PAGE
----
ast weekend I had the
good fortune to visit Dhirasanta Prabhu at Tolcarne Angam. I want
to share with you some of my impressions.
Tolcarne Farm is situated
in Cornwall not far from the border of Devon. It is easily accessible via
the M5 and then from Exeter via the A30, which is a fast dual carriage
way. The last few miles lead one along a narrow country lane with lush
walls of green foliage on both sides of the road. One gets the feel of
being transported into a different world and a different age as well. Time
seems to stand still at Tolcarne except when the day is interrupted by the
constant call for prasadam.
My impression throughout
my visit was 'this is the ideal place for a retreat or a devotee
gathering.' Taking into account the great hospitality of Dhirasanta
Prabhu, Bhakta Neil, Rebecca and Bhakta Chris, it seems to be the best
place on earth for taking a spiritual break. One could have a campfire
kirtan till late into the night which only the sheep and wild horses on
the surrounding mores and the stars in the sky will witness.
The farmhouse with its
thick natural stone walls and its heavy stone slabs on the floor speaks of
a bygone age. Indeed Dhirasanta Prabhu told me that Tolcarne is over 1000
years old and is mentioned in William the Conqueror's Doomsday (Domesday)
Book, which was commissioned by him in 1085. There are some very old oak
trees nearby and the whole area is covered in a beautiful deep purple to
lilac sea of foxglove (digitalis). It is an absolutely
In the back of the estate
is a sizable organic garden with strawberries, a variety of herbs, salads,
beans, peas, beautiful bright orange calendula flowers and much more. The
daily diet at Tolcarne reflects all these various home grown specialities.
The sour dough bread is also amazing and original, what to speak of the
clotted cream, which is a speciality of Devonshire. It is also the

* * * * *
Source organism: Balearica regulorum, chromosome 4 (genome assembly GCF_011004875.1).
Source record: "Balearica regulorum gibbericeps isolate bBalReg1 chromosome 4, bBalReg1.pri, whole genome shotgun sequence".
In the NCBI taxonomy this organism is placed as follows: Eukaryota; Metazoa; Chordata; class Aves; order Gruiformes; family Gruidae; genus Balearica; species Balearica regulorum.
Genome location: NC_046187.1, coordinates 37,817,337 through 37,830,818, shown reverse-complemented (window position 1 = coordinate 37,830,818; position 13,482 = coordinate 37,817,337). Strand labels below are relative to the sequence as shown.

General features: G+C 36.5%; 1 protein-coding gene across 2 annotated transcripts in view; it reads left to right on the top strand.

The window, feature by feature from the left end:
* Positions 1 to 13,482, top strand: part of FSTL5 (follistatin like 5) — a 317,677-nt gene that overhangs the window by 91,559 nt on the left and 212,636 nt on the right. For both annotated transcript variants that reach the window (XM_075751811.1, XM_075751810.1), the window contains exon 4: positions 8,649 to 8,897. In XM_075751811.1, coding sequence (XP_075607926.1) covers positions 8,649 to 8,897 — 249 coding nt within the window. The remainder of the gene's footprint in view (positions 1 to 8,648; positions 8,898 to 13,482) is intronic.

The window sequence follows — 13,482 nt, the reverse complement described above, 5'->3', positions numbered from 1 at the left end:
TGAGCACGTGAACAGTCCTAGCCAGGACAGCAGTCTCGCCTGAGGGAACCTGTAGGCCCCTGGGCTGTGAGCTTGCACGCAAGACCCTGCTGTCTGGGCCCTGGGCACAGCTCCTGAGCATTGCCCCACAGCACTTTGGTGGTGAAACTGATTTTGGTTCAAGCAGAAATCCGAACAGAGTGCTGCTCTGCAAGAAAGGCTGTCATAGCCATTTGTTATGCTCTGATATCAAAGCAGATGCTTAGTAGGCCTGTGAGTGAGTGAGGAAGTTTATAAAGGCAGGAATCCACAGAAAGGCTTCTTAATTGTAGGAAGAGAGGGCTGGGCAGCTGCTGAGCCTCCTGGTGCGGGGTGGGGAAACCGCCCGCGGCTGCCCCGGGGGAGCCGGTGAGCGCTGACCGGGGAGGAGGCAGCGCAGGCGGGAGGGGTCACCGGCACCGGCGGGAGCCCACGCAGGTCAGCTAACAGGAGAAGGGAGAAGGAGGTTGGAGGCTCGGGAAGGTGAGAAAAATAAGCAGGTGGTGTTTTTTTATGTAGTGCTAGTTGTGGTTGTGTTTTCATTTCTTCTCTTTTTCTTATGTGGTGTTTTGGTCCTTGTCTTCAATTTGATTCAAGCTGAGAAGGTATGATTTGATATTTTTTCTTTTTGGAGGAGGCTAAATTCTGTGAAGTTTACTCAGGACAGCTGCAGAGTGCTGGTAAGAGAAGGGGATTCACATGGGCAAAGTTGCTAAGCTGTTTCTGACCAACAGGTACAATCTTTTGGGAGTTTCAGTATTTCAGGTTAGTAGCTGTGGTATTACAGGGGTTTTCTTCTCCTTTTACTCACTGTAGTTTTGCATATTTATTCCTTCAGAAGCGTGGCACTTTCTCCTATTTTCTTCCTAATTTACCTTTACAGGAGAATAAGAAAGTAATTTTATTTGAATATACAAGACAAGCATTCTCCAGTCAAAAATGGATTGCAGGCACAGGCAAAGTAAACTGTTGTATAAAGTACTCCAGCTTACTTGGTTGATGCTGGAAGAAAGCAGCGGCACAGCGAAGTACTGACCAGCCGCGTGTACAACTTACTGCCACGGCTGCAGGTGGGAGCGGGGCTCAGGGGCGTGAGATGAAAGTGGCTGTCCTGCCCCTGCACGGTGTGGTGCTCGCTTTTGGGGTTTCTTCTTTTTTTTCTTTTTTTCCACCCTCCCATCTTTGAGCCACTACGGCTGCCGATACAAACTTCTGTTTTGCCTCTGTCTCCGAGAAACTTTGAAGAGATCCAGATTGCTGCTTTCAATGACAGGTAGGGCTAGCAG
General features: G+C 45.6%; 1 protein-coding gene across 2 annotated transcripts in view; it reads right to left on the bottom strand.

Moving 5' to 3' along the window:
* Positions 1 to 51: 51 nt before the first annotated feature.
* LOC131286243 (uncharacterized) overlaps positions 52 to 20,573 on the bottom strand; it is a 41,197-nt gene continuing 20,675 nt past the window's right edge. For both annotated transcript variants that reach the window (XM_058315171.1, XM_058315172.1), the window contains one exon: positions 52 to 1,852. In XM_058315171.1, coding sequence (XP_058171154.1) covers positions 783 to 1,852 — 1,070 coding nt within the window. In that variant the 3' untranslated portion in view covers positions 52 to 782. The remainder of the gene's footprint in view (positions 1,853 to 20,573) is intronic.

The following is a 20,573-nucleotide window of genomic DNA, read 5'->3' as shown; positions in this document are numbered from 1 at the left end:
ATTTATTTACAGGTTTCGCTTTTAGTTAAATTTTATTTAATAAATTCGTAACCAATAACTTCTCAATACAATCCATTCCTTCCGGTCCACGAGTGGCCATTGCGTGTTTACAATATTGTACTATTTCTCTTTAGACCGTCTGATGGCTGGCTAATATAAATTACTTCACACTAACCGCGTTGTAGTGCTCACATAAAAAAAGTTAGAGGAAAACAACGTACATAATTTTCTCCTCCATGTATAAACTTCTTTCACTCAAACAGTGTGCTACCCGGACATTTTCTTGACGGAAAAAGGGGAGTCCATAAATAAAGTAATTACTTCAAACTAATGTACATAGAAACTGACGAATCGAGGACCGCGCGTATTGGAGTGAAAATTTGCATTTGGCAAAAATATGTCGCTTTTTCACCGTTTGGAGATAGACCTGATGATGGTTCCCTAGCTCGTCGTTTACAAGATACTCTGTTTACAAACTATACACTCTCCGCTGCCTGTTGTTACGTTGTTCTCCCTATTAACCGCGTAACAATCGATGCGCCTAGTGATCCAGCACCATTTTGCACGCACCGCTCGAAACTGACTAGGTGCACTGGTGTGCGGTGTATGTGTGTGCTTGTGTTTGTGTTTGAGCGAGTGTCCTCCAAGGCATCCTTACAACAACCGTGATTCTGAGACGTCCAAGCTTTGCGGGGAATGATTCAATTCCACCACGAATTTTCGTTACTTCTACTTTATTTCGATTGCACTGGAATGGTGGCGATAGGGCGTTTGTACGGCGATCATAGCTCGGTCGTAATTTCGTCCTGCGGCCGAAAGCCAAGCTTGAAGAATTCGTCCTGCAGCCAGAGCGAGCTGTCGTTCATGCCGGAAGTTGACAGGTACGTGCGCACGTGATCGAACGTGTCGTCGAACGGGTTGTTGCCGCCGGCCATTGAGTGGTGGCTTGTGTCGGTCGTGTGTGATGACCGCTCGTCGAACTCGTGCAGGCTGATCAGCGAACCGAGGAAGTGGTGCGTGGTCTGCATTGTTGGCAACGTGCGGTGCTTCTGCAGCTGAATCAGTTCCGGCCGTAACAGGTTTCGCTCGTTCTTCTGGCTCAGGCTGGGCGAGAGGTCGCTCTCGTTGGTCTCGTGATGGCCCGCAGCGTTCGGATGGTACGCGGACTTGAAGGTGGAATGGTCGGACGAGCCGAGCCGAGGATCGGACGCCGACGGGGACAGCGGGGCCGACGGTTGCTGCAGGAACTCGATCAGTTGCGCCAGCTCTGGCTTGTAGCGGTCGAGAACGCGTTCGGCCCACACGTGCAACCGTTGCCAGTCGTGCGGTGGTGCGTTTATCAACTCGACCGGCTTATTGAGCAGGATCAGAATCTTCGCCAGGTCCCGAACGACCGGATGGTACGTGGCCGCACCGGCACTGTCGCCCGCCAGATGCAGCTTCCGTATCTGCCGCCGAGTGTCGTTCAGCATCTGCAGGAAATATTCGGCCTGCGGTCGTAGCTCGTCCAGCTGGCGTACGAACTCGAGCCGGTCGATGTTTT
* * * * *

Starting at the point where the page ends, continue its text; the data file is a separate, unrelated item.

speciality at Tolcarne, served with bright red organic strawberries from
the garden and skilfully mixed with some spoons of honey. The only thing
perhaps missing was a beehive and a cow. The rest seemed very self
sufficient, natural and organic.
In front of the estate is
a large meadow full of foxglove and other nowadays rare grasses and
plants. It used to be Dhirasanta Prabhu's potato field which is not
cultivated at the moment. To find such a rich and original meadow today
with all its varieties of species of life is certainly not an easy task.
By Bhakta Neil and
Rebecca's kindness we were able to discover the famous mores of Cornwall.
The mores are sizable hills which are barely touched by modern
civilisation. It was a long way to the top and we had to initially climb
over fences and cross a field with cows and horses. The area is covered
with ferns and small trees and when we finally arrived at the top we had a
marvellous view over the entire area. We could see other mores surrounding
us and in the distance was a pack of wild hoses peacefully grazing.
Reaching the top we found a Celtic stone ring with an obelisk in the
middle. Looking at the other peaks we saw similar structures there. One
can only wonder what the Celts used them for.